And we are all losers for that fact. Alex loses out on his dream to come back to Hawai'i to live and raise a family. And we lose out on the opportunity to hire an obviously qualified paramedic — and a local kid at that — to help fill what everyone agrees is an almost desperate shortage.

How can this happen?

Well, every time Alex came in contact with a Hawai'i bureaucracy he encountered either our pernicious form of protectionism, reflected in a rigid and unbending application of seemingly objective "rules" that for all practical purposes exclude "outsiders" or just simple indifference.

In an informal discussion with one of the licensing board members Alex was told that the board was simply interested in perpetuating "high standards" despite the obvious needs of local agencies.

Unfortunately, these "high standards" exist in a vacuum and can be discerned only in relation to the program at Kapi'olani CC. There is no way to meet the standards except to complete the local program or be lucky enough to attend one elsewhere that exactly mirrors Kapi'olani's. A paramedic licensed nationally and in every other state, with 20 years of experience in the toughest city in the United States, would not qualify in Hawai'i if his initial training program ride-along hours were fewer than Kapi'olani's.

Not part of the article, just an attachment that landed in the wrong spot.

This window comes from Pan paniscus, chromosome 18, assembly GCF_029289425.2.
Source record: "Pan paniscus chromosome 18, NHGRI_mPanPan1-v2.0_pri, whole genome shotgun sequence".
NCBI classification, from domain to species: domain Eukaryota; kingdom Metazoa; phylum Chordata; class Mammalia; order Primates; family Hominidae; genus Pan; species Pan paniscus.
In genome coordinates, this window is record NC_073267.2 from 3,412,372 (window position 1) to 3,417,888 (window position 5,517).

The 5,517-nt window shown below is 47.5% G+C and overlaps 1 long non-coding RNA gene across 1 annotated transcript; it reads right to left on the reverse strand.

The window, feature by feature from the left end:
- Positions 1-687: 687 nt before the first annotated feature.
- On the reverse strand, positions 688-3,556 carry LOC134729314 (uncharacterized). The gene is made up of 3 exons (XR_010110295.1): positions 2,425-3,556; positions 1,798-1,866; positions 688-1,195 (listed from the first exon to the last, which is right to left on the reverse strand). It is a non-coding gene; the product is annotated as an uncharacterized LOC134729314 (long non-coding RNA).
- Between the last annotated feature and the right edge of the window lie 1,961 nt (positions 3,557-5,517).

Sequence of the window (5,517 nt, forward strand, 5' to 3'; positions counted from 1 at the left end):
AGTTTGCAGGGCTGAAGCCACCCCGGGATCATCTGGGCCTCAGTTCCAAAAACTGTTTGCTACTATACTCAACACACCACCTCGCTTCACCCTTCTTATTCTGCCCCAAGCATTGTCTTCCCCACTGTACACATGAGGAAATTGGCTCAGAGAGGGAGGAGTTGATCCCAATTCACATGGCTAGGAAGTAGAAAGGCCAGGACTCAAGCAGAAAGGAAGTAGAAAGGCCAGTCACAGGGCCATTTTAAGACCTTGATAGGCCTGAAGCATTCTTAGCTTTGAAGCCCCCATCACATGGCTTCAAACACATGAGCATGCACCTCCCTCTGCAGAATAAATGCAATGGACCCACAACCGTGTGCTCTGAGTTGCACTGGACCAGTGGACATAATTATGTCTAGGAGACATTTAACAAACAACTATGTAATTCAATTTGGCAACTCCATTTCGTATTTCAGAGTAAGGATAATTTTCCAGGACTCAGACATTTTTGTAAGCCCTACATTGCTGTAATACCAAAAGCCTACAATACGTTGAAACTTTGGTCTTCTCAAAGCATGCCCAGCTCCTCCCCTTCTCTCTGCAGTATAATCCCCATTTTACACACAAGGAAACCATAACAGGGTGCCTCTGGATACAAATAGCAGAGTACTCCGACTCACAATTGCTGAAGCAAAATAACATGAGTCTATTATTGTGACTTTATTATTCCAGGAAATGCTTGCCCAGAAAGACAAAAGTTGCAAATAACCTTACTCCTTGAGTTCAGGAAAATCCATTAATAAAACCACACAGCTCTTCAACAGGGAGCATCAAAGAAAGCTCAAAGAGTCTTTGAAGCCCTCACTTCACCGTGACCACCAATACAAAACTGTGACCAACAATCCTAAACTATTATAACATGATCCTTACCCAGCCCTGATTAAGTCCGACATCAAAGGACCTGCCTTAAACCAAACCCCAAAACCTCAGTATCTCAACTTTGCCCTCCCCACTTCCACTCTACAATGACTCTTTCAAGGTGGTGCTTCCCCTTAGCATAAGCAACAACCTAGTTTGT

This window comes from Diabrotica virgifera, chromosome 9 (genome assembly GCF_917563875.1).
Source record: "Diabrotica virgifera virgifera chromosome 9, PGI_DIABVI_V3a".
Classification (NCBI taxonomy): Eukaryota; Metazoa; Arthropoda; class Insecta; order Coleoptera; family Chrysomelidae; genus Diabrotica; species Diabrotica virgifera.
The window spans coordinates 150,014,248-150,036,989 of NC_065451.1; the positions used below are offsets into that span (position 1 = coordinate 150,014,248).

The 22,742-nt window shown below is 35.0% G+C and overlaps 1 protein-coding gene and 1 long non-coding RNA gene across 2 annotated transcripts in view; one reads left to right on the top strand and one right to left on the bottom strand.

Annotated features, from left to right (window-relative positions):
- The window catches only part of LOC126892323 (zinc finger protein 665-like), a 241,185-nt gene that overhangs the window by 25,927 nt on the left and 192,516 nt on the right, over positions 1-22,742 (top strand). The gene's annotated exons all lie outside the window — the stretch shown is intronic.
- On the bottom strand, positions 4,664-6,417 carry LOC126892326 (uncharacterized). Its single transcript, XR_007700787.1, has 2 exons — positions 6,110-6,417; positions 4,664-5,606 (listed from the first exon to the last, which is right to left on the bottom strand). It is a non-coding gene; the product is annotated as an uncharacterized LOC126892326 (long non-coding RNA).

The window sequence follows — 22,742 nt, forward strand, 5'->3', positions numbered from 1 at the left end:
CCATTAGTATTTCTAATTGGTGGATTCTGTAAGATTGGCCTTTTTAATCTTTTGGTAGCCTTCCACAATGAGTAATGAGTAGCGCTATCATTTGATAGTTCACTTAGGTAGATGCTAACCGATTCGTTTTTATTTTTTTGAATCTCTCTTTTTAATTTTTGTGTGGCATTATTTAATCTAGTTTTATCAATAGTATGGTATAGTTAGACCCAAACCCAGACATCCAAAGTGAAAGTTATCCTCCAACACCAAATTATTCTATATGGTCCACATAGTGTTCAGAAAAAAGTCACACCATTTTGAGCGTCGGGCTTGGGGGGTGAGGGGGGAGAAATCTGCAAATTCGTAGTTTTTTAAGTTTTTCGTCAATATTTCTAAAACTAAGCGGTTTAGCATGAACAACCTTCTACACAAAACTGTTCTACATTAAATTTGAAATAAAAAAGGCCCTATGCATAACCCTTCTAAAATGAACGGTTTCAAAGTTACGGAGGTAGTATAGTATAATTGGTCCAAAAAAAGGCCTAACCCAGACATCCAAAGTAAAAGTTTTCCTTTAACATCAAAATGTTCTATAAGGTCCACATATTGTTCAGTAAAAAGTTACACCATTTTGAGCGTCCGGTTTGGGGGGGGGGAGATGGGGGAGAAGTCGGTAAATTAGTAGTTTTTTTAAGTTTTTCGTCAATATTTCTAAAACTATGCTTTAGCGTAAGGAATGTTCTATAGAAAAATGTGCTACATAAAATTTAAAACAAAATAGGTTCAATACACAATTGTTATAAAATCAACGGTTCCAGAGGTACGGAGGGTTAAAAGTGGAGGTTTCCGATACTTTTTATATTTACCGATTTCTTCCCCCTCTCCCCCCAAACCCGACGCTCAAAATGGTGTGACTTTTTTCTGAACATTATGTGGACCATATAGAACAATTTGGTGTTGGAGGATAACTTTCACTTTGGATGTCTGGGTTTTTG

The board's procedures are so rigid that they do not allow for functional equivalence through experience or proof of skill by testing.

They do guarantee, however, that every student who finishes the Kapi'olani paramedic program will be licensed and employable, as Kapi'olani does not graduate enough paramedics to fill all the vacant positions.

If there were some alternate way to gain a license, the city might well fill all the vacant paramedic positions, but it is also possible that enough Mainland-trained paramedics would come that some Kapi'olani graduates might have to compete for positions.

A shortage of paramedics might trigger a public health crisis. An abundance of paramedics might theoretically mean diminished employment opportunities for local graduates.

It seems that the board has made its choice.

Misguided protectionism

This certainly isn't the first time that misguided protectionism has reared its head in Hawai'i.

Some years ago our federal court ruled that the state dental licensing board had discriminated against Mainland dentists in its licensing process. The same fate befell Mainland-trained psychologists until a lawsuit was filed and the Legislature mandated changes.

Not long ago lawyers could not even take the Hawai'i bar examination without having resided in the state for the previous 12 months. It is no secret that Mainland teachers have to hurdle almost insurmountable barriers to teach in our public schools, in spite of incredible teacher shortages.

Other examples abound.

There has been no dearth of media stories about local residents moving to the Mainland to pursue more fulfilling and remunerative careers in less expensive settings. Experienced cops are recruited by cities in the rainy Northwest. Teachers leave for more money on the Mainland. Lawyers, doctors, nurses and other professionals seem to emigrate in ever-increasing numbers.

Our children attend Mainland universities and often stay. Las Vegas has become a Hawai'i colony.

We lament the loss of our sons and daughters and blame the economy for driving them away, but that is far too easy an explanation. Maybe we should blame ourselves, too.

Alex wanted to come home, and we needed him here. We drove him away anyhow.

But the next time you call 911 you may well wonder whether help will arrive in time.